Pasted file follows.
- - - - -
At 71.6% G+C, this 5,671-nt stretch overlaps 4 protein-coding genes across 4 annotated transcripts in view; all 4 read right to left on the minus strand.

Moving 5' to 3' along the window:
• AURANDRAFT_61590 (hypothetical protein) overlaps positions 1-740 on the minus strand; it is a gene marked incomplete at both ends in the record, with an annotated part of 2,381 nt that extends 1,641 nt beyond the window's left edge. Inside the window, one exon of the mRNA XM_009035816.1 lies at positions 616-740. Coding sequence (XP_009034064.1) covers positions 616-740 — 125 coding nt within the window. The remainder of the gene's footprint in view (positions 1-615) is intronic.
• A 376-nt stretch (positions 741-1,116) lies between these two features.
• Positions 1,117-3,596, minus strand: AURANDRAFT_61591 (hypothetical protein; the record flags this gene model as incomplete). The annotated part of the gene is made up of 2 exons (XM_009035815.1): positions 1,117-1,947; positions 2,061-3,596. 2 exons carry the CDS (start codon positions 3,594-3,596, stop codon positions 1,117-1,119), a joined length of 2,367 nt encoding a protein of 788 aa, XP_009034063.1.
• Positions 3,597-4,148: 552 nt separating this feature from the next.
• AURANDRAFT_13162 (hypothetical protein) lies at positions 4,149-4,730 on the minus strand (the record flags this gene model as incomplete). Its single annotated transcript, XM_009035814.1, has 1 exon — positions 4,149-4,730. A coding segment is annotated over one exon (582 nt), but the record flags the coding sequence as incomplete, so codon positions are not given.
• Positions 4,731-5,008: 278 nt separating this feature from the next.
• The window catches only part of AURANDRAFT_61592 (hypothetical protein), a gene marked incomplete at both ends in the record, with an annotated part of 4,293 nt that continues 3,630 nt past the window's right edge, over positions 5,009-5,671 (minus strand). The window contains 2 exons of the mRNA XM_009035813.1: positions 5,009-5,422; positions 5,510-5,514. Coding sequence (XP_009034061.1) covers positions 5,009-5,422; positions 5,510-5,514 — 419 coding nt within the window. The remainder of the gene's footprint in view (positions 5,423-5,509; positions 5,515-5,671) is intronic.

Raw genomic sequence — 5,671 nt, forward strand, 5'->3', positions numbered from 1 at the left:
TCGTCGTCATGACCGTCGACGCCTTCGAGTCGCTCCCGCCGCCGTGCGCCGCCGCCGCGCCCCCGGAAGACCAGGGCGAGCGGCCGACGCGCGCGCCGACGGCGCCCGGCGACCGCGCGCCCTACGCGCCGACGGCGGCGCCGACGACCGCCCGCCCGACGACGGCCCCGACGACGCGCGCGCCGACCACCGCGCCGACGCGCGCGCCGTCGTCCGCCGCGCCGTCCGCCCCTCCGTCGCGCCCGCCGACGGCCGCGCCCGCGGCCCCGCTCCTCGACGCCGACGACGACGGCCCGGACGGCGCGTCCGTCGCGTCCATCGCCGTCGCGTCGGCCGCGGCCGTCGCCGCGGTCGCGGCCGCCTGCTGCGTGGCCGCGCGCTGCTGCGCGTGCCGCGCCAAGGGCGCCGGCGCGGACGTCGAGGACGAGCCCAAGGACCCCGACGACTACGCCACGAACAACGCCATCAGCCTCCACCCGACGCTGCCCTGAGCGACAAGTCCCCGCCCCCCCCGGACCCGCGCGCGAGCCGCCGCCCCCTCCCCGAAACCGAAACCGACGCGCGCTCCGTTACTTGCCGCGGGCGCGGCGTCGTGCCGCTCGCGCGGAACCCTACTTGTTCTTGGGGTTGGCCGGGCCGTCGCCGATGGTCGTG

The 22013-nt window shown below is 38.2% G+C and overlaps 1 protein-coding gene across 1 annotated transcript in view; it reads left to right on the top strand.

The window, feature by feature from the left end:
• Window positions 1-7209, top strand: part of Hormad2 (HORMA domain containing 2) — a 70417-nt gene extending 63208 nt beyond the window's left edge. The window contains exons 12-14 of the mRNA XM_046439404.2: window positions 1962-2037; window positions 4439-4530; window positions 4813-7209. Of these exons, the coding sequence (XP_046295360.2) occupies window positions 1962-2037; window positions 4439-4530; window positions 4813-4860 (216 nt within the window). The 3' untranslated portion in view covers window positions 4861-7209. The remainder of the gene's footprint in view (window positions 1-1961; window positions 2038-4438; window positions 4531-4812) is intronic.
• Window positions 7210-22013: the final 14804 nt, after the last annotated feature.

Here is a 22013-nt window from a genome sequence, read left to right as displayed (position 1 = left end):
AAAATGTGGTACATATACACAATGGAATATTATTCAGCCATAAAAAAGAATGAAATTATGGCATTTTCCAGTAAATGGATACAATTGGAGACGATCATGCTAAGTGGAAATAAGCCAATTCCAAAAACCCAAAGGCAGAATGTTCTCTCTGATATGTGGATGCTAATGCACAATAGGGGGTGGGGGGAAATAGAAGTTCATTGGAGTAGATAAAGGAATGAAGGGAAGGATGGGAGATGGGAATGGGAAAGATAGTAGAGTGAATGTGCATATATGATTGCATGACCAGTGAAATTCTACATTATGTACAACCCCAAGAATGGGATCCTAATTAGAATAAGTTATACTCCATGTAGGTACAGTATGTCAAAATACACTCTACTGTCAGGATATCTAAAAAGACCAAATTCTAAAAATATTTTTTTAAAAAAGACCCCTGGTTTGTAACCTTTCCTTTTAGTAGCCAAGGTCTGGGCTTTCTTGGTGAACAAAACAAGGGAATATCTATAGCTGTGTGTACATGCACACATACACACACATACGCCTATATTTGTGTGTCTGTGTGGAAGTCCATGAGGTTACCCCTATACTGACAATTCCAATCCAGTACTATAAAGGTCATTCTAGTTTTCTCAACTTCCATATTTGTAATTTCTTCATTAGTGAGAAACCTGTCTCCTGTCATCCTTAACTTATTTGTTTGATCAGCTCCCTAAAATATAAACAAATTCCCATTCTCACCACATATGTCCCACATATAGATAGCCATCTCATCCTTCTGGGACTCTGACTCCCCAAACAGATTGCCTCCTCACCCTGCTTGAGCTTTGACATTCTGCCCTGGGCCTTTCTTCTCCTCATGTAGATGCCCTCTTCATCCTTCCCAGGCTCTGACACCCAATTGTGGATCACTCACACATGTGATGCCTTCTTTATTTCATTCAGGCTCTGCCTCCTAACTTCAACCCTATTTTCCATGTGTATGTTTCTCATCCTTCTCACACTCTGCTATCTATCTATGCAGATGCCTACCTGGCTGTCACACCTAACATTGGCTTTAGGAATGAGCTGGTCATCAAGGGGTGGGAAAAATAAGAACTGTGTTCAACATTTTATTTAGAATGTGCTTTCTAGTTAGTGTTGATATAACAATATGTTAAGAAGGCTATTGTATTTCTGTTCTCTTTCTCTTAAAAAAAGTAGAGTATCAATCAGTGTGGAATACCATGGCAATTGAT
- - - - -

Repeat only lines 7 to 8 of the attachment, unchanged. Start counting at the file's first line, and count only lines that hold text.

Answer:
• AURANDRAFT_13162 (hypothetical protein) lies at positions 4,149-4,730 on the minus strand (the record flags this gene model as incomplete). Its single annotated transcript, XM_009035814.1, has 1 exon — positions 4,149-4,730. A coding segment is annotated over one exon (582 nt), but the record flags the coding sequence as incomplete, so codon positions are not given.
• Positions 4,731-5,008: 278 nt separating this feature from the next.